Garstang is referenced in episode 5 of the first series of the comedy Phoenix Nights. Brian Potter (played by Peter Kay) said "What have you called us? What have you called the best cabaret lounge this side of Garstang?" in reference to an alternative comedy night being run at his fictional club.

The town is served by the Anglican church of St Thomas and the Catholic church of St Mary and St Michael (just outside the town's boundaries in Bonds). Until 1881, Garstang's official parish church was St Helen's, 2 miles (3 km) away in Churchtown.

Governance[edit]

From a very early time, Garstang lay within the Amounderness Hundred of Lancashire. From 1894 until 1974 Garstang formed its own local government district in the administrative county of Lancashire; "Garstang Rural District",[15] which extended beyond the current civil parish boundaries, including villages such as Pilling.

Since 1974, Garstang has formed part of the Wyre borough of Lancashire, although it retains an elected Town Council with limited jurisdiction. The borough ward has three councillors, including Lady Dulcie Atkins, wife of MEP Sir Robert Atkins.[16]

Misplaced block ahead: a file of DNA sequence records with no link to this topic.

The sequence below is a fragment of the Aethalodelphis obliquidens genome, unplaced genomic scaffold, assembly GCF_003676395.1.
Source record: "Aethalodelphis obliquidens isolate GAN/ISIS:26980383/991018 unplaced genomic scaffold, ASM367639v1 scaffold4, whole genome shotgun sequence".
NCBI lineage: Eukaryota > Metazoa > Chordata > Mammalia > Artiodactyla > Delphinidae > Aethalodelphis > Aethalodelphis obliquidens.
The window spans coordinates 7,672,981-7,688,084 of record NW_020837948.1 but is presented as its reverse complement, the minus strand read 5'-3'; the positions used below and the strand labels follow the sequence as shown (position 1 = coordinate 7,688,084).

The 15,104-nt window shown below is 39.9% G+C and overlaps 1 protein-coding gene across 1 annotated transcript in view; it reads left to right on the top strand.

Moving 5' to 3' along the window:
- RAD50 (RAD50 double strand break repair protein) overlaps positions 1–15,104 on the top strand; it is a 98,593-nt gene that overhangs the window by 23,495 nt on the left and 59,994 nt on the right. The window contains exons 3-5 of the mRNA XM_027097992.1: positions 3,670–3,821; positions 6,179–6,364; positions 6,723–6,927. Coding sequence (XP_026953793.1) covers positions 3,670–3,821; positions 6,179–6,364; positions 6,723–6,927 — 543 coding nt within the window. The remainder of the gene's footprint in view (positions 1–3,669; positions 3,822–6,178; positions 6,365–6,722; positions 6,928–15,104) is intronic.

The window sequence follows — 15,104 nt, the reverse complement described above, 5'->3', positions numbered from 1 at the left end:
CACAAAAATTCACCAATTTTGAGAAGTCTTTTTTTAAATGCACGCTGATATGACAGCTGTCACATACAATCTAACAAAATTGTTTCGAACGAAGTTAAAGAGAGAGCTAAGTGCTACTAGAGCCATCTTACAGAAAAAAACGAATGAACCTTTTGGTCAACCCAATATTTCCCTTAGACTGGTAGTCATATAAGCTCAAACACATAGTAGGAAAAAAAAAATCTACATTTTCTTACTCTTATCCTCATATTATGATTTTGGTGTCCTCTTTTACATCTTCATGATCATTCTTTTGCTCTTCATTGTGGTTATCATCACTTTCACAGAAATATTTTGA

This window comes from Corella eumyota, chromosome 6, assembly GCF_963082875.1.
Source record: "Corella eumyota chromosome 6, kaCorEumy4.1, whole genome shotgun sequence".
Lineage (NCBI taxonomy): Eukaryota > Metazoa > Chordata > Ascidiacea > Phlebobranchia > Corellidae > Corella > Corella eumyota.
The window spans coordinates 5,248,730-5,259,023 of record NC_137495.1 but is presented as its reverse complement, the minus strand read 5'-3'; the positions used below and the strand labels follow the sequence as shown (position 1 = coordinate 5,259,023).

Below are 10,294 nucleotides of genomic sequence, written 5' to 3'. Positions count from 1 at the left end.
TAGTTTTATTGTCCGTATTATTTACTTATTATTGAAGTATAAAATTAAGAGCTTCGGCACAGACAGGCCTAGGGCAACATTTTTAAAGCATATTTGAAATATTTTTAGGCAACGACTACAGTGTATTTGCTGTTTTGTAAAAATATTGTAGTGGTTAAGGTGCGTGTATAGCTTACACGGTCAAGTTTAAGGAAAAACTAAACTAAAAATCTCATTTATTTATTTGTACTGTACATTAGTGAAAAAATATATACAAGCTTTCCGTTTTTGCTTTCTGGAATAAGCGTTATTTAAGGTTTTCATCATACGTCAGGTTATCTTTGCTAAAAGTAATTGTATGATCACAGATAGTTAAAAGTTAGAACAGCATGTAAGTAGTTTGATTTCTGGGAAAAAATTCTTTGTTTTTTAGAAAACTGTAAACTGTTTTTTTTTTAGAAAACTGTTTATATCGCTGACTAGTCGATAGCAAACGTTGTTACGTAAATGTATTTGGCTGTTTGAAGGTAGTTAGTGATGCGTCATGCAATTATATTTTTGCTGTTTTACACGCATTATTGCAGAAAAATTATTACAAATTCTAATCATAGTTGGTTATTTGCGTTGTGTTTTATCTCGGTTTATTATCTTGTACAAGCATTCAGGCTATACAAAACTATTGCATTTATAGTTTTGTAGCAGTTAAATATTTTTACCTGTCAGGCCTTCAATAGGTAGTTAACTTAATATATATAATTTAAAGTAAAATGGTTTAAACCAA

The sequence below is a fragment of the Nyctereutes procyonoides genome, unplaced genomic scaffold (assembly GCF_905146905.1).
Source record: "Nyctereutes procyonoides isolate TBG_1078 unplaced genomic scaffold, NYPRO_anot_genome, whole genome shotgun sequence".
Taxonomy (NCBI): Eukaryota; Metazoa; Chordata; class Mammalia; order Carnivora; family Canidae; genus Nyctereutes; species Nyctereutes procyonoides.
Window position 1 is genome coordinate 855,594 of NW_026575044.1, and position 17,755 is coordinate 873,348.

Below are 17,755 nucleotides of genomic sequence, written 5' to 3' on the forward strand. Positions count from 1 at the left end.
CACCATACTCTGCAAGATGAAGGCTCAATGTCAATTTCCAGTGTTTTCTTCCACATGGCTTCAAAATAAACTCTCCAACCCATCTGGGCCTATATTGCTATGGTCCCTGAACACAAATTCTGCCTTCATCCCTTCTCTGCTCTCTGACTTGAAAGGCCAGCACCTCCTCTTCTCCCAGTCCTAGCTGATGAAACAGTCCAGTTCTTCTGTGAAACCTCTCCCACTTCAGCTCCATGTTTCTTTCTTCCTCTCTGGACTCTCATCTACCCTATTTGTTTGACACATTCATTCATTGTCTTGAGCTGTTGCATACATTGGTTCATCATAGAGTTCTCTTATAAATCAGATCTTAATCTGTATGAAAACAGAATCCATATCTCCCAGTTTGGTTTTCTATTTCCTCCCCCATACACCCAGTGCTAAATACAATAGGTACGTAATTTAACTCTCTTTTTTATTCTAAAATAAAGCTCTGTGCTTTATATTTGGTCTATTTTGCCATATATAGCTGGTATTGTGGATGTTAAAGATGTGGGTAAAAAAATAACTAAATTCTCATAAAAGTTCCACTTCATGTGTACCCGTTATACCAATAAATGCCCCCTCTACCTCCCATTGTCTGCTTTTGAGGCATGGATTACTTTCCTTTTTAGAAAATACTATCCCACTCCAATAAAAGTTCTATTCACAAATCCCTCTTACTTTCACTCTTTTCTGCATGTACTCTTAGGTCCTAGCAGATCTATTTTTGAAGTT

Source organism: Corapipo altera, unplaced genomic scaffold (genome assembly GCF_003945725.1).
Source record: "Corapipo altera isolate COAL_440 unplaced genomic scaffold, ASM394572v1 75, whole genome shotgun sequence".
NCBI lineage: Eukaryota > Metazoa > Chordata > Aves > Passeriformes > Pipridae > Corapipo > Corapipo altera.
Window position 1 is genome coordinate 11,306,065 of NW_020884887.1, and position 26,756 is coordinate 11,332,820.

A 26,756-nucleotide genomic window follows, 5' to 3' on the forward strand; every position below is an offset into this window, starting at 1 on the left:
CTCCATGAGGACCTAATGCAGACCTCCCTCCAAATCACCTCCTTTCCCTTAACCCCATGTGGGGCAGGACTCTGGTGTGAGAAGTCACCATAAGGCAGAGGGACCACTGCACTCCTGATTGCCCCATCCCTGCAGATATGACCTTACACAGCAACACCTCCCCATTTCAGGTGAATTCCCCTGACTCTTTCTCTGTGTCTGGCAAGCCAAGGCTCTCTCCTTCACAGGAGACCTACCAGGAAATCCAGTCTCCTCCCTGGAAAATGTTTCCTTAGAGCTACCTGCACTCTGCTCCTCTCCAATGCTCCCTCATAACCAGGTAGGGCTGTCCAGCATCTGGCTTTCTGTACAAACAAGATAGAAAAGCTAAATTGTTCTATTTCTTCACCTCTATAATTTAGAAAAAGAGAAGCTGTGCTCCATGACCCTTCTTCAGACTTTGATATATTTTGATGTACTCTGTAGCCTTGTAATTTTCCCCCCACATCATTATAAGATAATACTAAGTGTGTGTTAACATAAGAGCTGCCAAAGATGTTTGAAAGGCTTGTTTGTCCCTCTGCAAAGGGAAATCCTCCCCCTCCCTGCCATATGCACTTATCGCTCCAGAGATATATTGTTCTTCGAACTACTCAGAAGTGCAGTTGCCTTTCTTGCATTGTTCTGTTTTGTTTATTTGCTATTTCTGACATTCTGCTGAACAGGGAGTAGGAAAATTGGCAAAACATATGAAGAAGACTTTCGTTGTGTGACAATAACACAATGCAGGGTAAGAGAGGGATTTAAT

The population of the ward at the 2011 Census was 4,852.[17]

Geography[edit]

Lying on the River Wyre, River Calder and the Lancaster Canal, Garstang is situated close to the A6 road, the M6 motorway, and the West Coast Main Line, between Lancaster and Preston. It lies on the eastern edge of the Fylde, and the Forest of Bowland is not far to the east.

Garstang and the nearby villages of Bonds, Bowgreave, Catterall and Western Claughton-On-Brock form an almost continuous built-up area, bypassed by the A6 road in 1928[18] (incorrectly given as 1926 in[19]). Other nearby villages not bypassed by the A6 road include: Brock, Bilsborrow, Cabus and Churchtown form another, much larger, continuous built-up area which includes Garstang in the centre.

People[edit]

The following people have lived at - or were born in - Garstang:

See also[edit]

References[edit]

  1. ^ a b "Garstang (Parish) Key Figures for 2011 Census: Key Statistics". Neighbourhood Statistics. Office for National Statistics. Retrieved 18 October 2014.
  2. ^ Brinkhoff, Thomas. "Garstang (Lancashire)". City Population. Retrieved 18 October 2014.